I'm exploring the prophets and Ezra at the moment. In them, there are many prophecies that either refer to the day of The LORD. Now, the day of The LORD seems to refer in different contexts to: A) The destruction of Jerusalem B) The return to Jerusalem C) Future events not fulfilled in the OT that look like the arrival of Jesus Christ D) Future events that look like the crucifixion and resurrection E) Future events that look like the second coming,

They are often mingled together.

My question is not about what the day of The LORD means, but it is: What systematic hermeneutical principles or unbiased exegetical principles are there specific to prophecies of this sort?

In particular, is there any principle that can be relatively consistently applied to help decide which prophecies may have a double fulfilment and/or delineate one fulfilment from another?

Rules of thumb, methods,processes,useful principles, etc, are all fine.

Or do I have no more hermeneutical tools than what I have in the easier parts of the Bible, like the histories, or the Gospels or the epistles and it's just a far far more difficult balancing act of local/wider/global context, idioms, parallels, cultural knowledge, vocabulary choices, etc, etc, etc?

Would prefer answers compatible with a relatively literal, scripture is infallible, inerrant-by-default hermeneutic. I'm a generic evangelical, if it makes any difference to anyone.

Note: I am NOT looking for foundational principles for such a hermeneutic, nor do I really care if a principle/method/rule of thumb has a particularly rigorous basis. I just want to know what methods are out there. This is a distinct question from this one that is being flagged as a duplicate; the set of acceptable answers is distinct.

For example: If a rule of thumb happened to work well enough that it is popular, I'd consider it here on that basis alone. It obviously would NOT match my alleged duplicate's question!

If you were looking for methods, you'd ask my question; if you wanted to do a comparative evaluation of methods, you'd ask the other.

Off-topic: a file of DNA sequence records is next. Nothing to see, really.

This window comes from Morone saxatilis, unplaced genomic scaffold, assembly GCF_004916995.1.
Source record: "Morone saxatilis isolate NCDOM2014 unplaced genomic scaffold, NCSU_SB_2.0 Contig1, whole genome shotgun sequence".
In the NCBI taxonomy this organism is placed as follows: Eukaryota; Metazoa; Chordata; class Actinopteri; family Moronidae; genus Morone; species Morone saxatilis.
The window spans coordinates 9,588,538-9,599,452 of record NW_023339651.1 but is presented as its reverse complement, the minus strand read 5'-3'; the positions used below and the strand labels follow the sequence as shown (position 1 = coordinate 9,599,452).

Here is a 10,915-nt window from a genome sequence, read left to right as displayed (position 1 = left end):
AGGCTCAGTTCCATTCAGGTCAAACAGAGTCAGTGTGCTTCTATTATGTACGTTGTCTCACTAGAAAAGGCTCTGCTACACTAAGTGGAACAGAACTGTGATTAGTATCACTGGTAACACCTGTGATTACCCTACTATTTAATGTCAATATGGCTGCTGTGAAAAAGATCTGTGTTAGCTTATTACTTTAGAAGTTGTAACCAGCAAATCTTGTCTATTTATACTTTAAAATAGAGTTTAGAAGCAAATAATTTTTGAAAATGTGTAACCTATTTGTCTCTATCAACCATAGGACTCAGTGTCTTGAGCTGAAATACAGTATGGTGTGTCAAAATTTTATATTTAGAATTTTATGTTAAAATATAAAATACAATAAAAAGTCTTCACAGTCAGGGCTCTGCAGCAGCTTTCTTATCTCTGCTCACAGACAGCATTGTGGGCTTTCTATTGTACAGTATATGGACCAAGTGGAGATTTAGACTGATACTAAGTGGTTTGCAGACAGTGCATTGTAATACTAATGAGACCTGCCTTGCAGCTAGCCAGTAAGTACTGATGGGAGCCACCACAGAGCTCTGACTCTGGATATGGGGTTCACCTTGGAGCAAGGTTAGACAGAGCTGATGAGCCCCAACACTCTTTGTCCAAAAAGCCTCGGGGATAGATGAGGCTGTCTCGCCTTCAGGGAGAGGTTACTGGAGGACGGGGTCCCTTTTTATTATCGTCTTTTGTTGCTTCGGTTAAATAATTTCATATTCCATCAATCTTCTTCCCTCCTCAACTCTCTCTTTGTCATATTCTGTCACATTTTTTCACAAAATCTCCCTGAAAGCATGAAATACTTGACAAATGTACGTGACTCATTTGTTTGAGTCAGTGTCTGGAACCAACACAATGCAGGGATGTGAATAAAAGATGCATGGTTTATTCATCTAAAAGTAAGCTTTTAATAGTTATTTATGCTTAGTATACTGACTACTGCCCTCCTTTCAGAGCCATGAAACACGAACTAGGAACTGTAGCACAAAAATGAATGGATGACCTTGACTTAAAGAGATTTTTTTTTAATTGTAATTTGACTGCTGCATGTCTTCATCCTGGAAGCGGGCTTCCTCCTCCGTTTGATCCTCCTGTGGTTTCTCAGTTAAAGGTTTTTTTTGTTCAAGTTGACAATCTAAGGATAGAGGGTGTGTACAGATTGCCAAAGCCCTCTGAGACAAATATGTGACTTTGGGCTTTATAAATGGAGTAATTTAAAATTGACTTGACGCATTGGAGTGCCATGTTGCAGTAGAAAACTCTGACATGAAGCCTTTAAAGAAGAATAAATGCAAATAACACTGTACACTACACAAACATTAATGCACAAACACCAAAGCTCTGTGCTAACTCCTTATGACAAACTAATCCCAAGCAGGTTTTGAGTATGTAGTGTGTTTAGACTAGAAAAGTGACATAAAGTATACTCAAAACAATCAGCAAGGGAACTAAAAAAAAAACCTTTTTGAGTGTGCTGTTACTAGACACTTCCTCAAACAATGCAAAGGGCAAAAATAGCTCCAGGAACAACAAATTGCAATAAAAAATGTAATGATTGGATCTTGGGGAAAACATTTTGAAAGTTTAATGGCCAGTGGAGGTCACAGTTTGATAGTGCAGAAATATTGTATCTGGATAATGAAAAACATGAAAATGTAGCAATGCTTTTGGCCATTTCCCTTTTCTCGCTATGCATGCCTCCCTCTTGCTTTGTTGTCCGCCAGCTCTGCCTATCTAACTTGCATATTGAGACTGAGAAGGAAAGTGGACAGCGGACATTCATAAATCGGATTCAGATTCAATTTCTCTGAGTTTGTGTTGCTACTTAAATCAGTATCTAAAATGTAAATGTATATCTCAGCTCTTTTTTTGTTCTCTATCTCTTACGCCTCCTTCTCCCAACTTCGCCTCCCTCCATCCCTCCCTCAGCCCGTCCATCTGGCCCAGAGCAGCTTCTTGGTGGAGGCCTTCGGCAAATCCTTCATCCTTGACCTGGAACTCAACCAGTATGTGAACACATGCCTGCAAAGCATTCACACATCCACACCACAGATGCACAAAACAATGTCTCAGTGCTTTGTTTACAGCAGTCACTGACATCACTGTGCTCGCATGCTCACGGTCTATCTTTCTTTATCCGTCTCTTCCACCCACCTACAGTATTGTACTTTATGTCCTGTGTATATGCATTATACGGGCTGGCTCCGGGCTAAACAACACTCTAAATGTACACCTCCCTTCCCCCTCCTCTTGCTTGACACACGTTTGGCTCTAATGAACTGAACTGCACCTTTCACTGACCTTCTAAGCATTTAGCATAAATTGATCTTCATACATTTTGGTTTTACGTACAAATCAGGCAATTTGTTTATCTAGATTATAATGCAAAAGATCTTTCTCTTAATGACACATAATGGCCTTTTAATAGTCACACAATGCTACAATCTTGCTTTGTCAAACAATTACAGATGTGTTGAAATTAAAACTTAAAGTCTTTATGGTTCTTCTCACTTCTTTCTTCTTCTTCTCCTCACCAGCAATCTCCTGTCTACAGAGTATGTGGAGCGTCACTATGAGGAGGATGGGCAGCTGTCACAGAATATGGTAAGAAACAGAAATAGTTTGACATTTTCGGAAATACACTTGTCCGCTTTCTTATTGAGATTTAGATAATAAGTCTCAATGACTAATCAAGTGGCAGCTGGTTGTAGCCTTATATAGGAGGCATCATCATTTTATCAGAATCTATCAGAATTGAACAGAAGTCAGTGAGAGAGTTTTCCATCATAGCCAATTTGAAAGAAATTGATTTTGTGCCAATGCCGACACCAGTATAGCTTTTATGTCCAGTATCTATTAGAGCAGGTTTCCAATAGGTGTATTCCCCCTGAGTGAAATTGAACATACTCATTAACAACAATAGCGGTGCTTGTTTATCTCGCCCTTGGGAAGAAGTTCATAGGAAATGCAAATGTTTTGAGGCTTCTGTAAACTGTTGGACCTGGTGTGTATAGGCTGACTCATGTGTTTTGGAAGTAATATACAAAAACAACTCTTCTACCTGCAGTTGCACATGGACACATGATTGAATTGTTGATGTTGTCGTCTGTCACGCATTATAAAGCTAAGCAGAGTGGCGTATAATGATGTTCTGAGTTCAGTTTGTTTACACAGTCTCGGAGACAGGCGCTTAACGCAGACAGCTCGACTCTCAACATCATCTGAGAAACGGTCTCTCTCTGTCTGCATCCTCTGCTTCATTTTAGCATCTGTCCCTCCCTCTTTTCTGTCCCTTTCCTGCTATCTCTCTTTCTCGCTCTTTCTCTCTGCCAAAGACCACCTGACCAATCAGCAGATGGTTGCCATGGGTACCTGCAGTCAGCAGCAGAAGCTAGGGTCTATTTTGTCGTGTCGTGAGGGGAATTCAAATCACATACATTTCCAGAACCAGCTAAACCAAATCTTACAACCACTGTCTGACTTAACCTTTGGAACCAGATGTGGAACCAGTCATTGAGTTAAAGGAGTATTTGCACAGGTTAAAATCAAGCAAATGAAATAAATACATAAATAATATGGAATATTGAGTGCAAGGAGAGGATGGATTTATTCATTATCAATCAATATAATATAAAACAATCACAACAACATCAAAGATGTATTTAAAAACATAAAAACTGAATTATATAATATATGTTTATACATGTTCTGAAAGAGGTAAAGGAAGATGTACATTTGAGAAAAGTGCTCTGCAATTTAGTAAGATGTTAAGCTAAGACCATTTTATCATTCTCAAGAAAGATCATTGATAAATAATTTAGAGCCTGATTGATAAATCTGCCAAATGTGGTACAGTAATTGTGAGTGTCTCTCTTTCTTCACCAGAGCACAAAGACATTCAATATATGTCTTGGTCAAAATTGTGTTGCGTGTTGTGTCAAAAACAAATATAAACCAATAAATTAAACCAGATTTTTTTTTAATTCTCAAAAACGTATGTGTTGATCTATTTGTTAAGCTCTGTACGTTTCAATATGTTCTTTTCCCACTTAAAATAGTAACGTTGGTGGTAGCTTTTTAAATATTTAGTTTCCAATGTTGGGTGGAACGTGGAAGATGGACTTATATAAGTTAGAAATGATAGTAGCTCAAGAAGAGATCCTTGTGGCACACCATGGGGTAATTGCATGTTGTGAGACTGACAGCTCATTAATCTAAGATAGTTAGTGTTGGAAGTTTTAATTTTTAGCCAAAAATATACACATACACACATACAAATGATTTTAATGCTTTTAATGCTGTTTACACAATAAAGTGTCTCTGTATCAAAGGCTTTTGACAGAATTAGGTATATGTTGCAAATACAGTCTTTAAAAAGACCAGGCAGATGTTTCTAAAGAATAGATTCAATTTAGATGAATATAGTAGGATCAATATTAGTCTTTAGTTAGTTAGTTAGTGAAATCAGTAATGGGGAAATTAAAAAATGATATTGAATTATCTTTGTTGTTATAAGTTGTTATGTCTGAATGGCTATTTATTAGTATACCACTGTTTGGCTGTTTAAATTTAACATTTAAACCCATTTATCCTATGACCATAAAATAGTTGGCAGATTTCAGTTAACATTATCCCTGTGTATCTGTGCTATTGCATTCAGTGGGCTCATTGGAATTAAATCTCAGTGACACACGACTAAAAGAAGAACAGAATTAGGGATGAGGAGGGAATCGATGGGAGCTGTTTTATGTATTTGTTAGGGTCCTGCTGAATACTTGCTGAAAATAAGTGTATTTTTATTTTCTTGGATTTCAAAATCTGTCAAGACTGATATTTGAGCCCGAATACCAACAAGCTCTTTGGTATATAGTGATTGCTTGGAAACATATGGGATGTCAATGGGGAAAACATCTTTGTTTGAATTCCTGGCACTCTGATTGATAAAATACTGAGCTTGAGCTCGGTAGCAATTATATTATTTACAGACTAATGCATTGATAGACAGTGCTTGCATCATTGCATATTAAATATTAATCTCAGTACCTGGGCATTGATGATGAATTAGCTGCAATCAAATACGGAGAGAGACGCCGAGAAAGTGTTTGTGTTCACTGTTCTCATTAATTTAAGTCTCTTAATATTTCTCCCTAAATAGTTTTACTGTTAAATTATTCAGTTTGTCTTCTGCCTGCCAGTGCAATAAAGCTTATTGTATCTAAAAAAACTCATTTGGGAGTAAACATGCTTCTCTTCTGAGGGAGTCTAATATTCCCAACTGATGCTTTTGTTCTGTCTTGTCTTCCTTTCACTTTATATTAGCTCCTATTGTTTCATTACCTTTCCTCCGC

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  • Did you see the answer in the other question? Dual fulfilment is only possible where the text actually allows it.
    – Dottard
    Mar 10, 2023 at 10:11
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    @Dottard That other question is useful, and your answer there is somewhat useful for mine, but it's about foundational support for hermeneutic principles. I doubt there are any, but there may well be useful rules of thumb, systematic processes, maybe even full blown methods or algorithms for such things. If there was a rule of thumb that was empirically useful and seemed to give coherent answers, that'd satisfy my question. It would not have the foundations mentioned in the other question. Mar 10, 2023 at 10:14
  • Comments have been moved to chat; please do not continue the discussion here. Before posting a comment below this one, please review the purposes of comments. Comments that do not request clarification or suggest improvements usually belong as an answer, on Biblical Hermeneutics Meta, or in Biblical Hermeneutics Chat. Comments continuing discussion may be removed.
    – Steve can help
    Mar 11, 2023 at 11:47

1 Answer 1


In terms of "consistent" principles I can think of two:

  • The first is when the prophecy is general and is clearly meant to apply to various situations. Example:

2 Chronicles 7

If my people, which are called by my name, shall humble themselves, and pray, and seek my face, and turn from their wicked ways; then will I hear from heaven, and will forgive their sin, and will heal their land.

This prophecy was given to King Solomon when the Temple was dedicated, but it was given as a general guideline. And it was indeed fulfilled more than once in OT history. In fact it is still used today by preachers relating to contemporary situations facing the people of God. There are other examples as well, often marked by if-then formulations. (e.g. Jer. 18:8)

  • The second principle would be when a term in the prophecy has more than one historical referent.

The OP identifies several of these in its first paragraph. For example "Day of the Lord" or the "Latter Days" might be fulfilled at several points in history. (This, however, is subject to interpretation.)

Other cases of dual-fulfillment prophecies probably need to be handled on a case-by-case basis.

Conclusion: I see two consistent principles to identify dual-fulfillment prophecies may be recognized: 1) General prophecies with no specific referents 2) prophecies which contain referents that have more than one historical application. The first of these principles is fairly certain. The second is open to interpretation.

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